Why SARS should consider transfer pricing safe harbours

rp_2289691.jpgAuthor: Jonathan Sweidan (KPMG)

Jonathan Sweidan argues that bilateral or multilateral safe harbours should be considered by SARS seeing as they can mitigate the major problem of double taxation.

The South African Revenue Service (“SARS”) has declared that transfer pricing is one of the highest priorities in terms of revenue and enforcement. Transfer pricing has attracted front page attention for many years, including former president Thabo Mbeki’s famous declaration at the 2011 launch of the United Nations Economic Commission for Africa (“UNECA”) that multinational enterprise (“MNEs”) illegally export about US$50 billion from Africa every year. Though not mentioning transfer pricing, he was clearly referring to the outflow of funds through over-invoicing and under-pricing of exports, which should be regulated by transfer pricing legislation.

Globalisation and the growth of MNEs have added a new dynamic to the tax regimes of states; as states now seek to find new equitable and just ways to apportion tax revenues. As tax authorities fight to maintain their tax bases, while preserving comity, they are continually looking for better and more efficient ways to deal with international and bilateral tax matters.

This has, in recent years, raised the question as to the feasibility of safe harbours, particularly in the Republic of South Africa. Safe harbours can be understood as thresholds provided by a tax authority for select taxpayers covered by transfer pricing regulations. Therefore, if the transfer price for the prescribed intra-group transactions is within the prescribed thresholds, then the tax authority is bound to accept the same without detailed scrutiny. A safe harbour can take various forms. At one extreme, satisfaction of specified requirements can lead to complete exemption from certain substantive or procedural requirements. More typically, a safe harbour applies a simplified set of rules to achieve compliance, if the taxpayer meets the threshold qualifications.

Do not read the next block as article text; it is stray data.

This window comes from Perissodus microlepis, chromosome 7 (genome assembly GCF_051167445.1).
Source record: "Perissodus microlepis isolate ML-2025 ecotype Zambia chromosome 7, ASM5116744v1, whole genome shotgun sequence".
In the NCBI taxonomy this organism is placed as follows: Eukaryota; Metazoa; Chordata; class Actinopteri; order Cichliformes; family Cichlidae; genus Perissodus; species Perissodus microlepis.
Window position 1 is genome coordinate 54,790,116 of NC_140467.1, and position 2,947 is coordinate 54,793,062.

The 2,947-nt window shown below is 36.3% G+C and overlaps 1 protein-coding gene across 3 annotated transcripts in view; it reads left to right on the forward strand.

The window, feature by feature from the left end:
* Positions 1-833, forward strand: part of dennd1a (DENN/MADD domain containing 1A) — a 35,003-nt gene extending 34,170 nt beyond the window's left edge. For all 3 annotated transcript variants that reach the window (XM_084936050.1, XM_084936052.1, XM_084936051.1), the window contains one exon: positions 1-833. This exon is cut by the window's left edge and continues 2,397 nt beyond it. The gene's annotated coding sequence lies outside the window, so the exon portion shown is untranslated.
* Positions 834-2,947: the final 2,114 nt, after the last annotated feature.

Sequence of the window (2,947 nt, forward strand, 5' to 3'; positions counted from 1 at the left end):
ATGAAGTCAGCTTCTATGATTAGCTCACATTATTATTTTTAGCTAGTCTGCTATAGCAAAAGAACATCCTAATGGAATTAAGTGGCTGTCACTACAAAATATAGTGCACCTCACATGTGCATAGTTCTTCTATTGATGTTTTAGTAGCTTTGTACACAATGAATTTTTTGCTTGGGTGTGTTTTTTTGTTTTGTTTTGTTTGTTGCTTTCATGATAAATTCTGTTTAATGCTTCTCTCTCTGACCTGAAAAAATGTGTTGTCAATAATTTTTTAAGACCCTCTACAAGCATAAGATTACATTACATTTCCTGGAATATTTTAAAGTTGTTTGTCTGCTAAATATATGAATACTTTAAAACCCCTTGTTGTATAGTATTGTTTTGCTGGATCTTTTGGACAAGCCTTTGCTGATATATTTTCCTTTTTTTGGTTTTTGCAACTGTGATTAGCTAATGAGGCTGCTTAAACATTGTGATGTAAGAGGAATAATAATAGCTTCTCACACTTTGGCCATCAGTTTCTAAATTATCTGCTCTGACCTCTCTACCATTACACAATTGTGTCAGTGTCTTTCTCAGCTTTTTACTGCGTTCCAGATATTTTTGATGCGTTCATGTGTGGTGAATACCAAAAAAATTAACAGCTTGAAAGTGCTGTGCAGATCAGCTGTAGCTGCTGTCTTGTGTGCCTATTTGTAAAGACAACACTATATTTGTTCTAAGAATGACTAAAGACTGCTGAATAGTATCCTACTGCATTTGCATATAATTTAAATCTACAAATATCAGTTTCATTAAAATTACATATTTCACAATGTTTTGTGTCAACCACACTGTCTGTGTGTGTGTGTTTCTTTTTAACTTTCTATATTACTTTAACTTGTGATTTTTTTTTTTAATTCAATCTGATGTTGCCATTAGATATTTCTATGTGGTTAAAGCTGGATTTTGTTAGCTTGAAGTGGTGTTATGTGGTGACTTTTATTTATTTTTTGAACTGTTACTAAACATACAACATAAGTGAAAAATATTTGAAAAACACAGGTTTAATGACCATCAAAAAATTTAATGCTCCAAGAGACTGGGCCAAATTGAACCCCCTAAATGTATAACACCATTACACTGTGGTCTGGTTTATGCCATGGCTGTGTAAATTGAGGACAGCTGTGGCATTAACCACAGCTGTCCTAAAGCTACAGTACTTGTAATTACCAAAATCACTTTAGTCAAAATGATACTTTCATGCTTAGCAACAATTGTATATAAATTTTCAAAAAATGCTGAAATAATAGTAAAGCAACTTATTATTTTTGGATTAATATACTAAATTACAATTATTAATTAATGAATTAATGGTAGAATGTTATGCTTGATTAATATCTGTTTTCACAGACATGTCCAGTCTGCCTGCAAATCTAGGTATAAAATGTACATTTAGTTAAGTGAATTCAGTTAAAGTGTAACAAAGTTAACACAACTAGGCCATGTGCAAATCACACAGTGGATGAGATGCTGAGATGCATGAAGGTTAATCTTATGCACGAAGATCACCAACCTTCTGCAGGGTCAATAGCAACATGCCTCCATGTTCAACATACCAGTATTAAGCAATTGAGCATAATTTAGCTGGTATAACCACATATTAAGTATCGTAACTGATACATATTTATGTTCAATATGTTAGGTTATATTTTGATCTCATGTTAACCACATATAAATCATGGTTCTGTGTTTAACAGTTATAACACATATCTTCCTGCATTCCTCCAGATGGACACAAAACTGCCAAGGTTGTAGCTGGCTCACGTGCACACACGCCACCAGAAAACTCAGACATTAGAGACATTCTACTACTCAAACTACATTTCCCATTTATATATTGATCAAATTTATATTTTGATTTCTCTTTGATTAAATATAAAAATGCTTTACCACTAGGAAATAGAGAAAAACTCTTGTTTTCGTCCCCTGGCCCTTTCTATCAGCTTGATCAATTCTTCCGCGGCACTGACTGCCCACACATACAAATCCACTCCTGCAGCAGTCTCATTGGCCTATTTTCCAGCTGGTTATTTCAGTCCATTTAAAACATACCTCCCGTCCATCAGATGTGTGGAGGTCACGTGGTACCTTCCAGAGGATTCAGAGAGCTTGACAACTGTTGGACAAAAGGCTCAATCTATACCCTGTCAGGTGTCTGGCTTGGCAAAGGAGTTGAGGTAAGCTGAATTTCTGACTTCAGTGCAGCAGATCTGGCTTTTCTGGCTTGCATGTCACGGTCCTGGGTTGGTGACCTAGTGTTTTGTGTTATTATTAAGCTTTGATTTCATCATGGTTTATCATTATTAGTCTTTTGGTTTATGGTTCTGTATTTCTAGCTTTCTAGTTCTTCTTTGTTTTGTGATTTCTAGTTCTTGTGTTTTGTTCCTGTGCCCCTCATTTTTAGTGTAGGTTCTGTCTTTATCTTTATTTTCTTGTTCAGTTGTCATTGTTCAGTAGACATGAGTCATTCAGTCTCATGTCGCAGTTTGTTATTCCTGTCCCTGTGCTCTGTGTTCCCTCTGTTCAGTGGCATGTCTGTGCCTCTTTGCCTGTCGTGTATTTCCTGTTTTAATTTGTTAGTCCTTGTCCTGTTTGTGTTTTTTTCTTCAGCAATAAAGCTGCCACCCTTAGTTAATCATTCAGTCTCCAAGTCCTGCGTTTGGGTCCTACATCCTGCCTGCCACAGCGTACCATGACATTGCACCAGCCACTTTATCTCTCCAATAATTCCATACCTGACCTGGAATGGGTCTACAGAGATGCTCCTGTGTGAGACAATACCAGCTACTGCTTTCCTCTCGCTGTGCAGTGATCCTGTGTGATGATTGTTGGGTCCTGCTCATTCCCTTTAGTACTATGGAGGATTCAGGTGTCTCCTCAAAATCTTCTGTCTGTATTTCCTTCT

Safe harbours thus are not necessarily the arm’s length price for transactions, but rather represent an ‘election’ by which the taxpayer could reduce its transfer pricing litigation exposure. The thresholds provided are typically higher than the margins that would otherwise be arrived at through a traditional benchmarking study.

Historically, the Transfer Pricing Guidelines for Multinational Enterprises and Tax Administrations (“OECD Transfer Pricing Guidelines”) has taken a negative stance on safe harbours. In this regard, the 1995 version of the OECD Transfer Pricing Guidelines considered the use of safe harbours and ultimately recommended against the adoption of safe harbours, concluding that the problems of safe harbour approaches outweighed their potential benefits.

The negative considerations included:

  • The safe harbour may displace a more appropriate method in specific cases, such as a CUP or other transactional method, or sacrifice accuracy — and thus be inconsistent with the arm’s-length method;
  • Safe harbours are likely to be arbitrary, and sufficient refinement to satisfy the arm’s-length standard would impose burdens on the tax authority;
  • Shifting income to the safe harbour jurisdiction to satisfy the safe harbour could undermine compliance in the foreign jurisdiction, and also lead to the prospect of double taxation;
  • Competent authority support from the safe harbour jurisdiction should be made unavailable as a consequence of the election, so that relief could be obtained only by the taxpayer convincing the other country that its results were at arm’s-length;
  • Foreign tax authorities may find it necessary to audit more extensively situations where a safe harbour was elected abroad to avoid revenue loss, thus shifting the administrative burden to such countries;